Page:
Bundt cakes have been popular in Europe for as long as sugar has been desired by the human race. So pretty much, forever. Our European bakers call these cakes "Gugelhupf." Not exactly the yummiest sounding name but never the less the fruit cake has been a staple in European bakeries for centuries. In America the rise of the Gugelhupf is thanks to a couple of manufacturers who saw a way to score big on kitchen cookware. Enter: the bundt pan.
In the 1950's the bundt pan hit the shelves and soon the ovens of bakers across America. The rest is history. Bundt cakes were born and dessert lovers have never turned back.
Bundt cakes can be any flavor. Vanilla, chocolate, strawberry, orange, peanut butter, carmel, swirled or marbled. They can be made with buttermilk or sour cream, sugar or applesauce… consider the bundt pan your culinary oyster.
My first foray into the world of the bundt pan was of the buttermilk, fruit variety. I'm sticking to the historical roots of the bundt and bringing blueberries into the batter. After sixty minutes at 350, my baking creation was complete and smelling berry divine!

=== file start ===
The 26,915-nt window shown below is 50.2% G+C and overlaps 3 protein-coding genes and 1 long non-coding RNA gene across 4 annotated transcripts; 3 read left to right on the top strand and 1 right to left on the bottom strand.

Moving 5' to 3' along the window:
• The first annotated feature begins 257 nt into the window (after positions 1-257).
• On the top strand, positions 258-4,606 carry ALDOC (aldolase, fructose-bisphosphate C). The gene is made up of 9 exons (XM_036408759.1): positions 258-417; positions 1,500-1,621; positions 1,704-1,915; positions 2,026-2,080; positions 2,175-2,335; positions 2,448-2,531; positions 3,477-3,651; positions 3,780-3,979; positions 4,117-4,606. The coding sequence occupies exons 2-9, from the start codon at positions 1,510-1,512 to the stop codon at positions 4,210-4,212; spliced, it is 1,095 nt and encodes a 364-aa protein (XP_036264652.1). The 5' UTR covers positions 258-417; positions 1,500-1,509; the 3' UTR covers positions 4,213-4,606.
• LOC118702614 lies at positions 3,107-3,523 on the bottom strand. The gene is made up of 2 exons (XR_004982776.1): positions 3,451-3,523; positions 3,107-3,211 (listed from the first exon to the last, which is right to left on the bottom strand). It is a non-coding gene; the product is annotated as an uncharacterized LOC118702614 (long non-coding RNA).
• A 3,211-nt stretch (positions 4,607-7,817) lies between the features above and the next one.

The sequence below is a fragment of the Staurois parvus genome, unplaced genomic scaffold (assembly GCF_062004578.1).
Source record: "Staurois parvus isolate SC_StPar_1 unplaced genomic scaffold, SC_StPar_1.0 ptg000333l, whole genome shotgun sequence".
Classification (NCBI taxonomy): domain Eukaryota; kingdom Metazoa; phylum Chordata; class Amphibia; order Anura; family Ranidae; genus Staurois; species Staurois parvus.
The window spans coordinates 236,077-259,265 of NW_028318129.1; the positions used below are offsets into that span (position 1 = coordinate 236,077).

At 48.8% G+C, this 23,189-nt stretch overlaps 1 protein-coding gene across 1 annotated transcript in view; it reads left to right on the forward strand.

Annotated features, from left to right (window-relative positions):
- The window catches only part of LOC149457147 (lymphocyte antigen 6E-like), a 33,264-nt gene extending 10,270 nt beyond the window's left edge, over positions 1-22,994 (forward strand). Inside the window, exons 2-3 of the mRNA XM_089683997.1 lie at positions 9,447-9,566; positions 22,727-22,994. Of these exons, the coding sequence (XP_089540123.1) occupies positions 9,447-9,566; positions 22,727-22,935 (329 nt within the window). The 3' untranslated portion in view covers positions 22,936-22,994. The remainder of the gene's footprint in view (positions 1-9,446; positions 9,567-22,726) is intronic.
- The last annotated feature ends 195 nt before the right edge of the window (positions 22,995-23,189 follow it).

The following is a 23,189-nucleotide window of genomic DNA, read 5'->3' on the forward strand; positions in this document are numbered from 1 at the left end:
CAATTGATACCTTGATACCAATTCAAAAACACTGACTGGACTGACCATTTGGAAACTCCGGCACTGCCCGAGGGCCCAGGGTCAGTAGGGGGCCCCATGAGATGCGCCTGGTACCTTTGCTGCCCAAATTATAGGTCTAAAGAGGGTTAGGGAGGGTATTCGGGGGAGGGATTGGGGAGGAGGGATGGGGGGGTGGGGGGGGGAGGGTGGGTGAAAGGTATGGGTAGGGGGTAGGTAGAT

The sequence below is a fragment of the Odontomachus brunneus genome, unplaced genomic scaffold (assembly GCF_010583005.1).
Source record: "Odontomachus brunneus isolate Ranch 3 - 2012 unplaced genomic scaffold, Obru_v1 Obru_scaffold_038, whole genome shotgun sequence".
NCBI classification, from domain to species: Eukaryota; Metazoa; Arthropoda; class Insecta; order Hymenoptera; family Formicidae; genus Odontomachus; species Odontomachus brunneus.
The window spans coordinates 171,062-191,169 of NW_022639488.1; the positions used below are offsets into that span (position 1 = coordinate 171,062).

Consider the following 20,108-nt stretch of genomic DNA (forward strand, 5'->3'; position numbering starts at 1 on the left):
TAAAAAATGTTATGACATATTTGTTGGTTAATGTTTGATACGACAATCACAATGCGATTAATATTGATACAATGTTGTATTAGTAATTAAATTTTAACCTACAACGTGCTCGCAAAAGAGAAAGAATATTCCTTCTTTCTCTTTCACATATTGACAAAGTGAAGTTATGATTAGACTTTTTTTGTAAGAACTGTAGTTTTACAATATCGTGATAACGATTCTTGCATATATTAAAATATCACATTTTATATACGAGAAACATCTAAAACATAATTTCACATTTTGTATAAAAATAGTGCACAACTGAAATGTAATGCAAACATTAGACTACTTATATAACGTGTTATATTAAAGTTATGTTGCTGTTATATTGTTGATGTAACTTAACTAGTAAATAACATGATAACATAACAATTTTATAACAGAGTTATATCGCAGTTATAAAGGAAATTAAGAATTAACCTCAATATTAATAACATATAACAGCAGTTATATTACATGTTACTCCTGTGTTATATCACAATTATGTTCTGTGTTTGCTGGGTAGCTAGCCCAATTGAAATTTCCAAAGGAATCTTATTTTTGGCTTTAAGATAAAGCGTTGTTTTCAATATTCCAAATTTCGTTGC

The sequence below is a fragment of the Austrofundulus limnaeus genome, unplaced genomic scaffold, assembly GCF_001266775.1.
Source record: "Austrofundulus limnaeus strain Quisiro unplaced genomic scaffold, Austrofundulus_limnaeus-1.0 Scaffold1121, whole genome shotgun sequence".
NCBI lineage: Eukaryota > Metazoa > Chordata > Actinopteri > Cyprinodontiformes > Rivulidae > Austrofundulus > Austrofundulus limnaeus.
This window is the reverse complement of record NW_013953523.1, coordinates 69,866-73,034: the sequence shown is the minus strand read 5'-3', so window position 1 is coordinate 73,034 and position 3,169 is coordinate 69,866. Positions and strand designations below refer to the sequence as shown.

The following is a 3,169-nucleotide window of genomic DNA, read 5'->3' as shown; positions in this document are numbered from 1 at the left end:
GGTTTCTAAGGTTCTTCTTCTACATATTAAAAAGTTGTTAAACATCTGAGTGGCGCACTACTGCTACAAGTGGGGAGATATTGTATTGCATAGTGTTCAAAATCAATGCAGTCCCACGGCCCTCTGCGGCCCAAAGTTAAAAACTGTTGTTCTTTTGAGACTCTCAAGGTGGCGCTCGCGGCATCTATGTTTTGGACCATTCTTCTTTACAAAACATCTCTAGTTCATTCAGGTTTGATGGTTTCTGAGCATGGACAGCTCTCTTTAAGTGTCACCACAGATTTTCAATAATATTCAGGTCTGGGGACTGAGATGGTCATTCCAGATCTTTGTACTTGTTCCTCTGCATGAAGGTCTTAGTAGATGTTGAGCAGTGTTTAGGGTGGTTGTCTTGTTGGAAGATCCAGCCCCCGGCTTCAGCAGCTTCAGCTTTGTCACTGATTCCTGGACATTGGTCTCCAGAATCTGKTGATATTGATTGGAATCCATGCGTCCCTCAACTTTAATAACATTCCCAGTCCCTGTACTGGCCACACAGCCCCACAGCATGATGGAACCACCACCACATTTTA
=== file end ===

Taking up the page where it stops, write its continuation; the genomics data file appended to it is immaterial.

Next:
The recipe I used was from the Brown Eyed Baker. I'm partial to her recipes simply because she has brown eyes, just like me. There is an innate sisterhood among brown eyed bakers. Her recipe didn't disappoint. The cake was thoroughly enjoyed. It elicited responses such as scrumptious and divine.
To my great delight the cake didn't stick to the pan! Here's my bundt cake baking tip: grease the pan with ridiculous amounts Crisco and flour. Overdo it. Be liberal with your greasing ingredients. If you do so you will be rewarded with a bundt that slides out of the pan with ease, creating a perfectly shaped and rounded bundt.
To find the recipe I used you can visit my fellow Brown Eyed Baker at http://www.browneyedbaker.com/2012/07/03/blueberry-lemon-buttermilk-bundt-cake/.